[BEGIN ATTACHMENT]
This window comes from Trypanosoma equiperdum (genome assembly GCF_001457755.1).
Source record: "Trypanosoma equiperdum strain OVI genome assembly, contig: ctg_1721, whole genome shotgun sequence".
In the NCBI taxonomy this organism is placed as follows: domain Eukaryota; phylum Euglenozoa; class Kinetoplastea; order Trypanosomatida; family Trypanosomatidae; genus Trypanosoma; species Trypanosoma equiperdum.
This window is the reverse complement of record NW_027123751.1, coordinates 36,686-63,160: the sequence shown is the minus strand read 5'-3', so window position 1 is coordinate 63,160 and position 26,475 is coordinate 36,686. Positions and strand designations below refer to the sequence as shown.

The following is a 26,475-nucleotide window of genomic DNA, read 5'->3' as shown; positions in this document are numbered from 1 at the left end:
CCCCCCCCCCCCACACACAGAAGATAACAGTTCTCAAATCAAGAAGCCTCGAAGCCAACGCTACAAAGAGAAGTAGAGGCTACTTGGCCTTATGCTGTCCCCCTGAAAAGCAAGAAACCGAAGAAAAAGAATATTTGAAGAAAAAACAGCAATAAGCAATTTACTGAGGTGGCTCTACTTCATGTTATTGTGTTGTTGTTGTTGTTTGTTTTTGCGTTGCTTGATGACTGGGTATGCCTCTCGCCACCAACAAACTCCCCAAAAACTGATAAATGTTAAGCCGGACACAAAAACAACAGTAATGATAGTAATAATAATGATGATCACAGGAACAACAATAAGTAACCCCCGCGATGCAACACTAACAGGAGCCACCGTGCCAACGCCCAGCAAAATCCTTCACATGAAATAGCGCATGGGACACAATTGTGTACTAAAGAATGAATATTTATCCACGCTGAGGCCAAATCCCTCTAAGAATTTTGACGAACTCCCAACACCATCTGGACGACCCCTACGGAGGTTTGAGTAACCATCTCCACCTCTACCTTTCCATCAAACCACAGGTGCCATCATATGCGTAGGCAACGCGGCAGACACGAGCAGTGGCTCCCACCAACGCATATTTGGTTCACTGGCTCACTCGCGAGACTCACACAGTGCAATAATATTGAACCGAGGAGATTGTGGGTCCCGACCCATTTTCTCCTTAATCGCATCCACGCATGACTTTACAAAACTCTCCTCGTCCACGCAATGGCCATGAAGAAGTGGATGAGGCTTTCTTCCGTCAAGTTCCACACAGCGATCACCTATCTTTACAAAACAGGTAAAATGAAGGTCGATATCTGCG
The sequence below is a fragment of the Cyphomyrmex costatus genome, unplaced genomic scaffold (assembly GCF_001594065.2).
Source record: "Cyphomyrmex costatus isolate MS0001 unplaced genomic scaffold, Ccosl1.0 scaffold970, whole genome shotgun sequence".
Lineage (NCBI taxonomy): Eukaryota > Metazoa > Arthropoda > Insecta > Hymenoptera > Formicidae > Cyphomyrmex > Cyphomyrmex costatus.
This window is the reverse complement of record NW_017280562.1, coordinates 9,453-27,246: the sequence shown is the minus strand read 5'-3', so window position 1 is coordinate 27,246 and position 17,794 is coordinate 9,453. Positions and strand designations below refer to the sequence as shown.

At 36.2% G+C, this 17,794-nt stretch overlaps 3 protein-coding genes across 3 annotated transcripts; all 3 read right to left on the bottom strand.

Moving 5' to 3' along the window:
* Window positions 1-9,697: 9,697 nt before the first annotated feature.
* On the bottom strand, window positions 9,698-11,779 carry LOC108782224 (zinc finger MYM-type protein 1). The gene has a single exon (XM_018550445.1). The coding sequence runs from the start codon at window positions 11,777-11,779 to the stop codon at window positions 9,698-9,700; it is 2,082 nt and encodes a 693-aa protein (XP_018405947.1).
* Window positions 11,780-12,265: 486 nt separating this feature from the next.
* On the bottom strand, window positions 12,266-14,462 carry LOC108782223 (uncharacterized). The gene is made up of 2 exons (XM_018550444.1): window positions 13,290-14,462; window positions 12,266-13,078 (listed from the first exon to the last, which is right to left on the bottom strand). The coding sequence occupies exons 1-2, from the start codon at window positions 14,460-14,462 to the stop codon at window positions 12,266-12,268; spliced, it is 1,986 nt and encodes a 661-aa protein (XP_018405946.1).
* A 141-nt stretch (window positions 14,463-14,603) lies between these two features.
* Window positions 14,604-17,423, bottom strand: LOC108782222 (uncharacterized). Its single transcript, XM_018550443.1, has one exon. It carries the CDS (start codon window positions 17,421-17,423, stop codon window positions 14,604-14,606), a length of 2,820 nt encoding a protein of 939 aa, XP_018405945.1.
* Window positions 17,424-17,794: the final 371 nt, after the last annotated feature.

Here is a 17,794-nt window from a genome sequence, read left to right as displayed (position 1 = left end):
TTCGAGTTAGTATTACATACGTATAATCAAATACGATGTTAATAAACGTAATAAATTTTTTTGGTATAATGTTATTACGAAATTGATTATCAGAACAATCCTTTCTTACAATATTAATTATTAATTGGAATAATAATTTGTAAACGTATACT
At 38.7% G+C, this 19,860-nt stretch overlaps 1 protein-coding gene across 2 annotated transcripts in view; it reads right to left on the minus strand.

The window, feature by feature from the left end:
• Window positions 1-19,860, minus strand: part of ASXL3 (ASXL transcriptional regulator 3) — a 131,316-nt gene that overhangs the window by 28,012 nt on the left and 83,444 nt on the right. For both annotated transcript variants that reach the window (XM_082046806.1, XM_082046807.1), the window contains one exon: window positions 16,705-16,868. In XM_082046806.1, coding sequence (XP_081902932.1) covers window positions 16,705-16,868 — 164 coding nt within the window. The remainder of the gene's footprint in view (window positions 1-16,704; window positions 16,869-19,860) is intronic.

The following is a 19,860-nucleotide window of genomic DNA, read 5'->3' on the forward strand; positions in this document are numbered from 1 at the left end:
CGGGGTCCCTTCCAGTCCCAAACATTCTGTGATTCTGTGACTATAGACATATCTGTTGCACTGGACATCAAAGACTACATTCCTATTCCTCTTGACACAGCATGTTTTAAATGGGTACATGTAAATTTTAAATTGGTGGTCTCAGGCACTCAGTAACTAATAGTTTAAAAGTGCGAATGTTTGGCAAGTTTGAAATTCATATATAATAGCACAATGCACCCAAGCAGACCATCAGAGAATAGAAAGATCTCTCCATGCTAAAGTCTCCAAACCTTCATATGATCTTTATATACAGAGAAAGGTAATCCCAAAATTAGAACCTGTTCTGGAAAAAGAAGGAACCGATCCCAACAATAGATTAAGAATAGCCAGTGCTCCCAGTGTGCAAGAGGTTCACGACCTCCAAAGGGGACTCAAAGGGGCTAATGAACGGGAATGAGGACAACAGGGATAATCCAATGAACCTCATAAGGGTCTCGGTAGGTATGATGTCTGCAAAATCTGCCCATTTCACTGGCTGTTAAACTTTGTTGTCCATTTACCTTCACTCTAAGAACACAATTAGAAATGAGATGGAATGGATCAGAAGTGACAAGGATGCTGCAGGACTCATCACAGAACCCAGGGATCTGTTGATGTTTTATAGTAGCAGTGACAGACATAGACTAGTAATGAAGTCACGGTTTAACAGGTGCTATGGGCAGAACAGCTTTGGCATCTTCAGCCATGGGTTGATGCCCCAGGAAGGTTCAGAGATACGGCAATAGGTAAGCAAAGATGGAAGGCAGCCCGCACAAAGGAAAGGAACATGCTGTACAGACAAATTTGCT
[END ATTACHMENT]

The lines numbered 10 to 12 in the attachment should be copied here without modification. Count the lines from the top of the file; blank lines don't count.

This window is the reverse complement of record NW_017280562.1, coordinates 9,453-27,246: the sequence shown is the minus strand read 5'-3', so window position 1 is coordinate 27,246 and position 17,794 is coordinate 9,453. Positions and strand designations below refer to the sequence as shown.

At 36.2% G+C, this 17,794-nt stretch overlaps 3 protein-coding genes across 3 annotated transcripts; all 3 read right to left on the bottom strand.

Moving 5' to 3' along the window: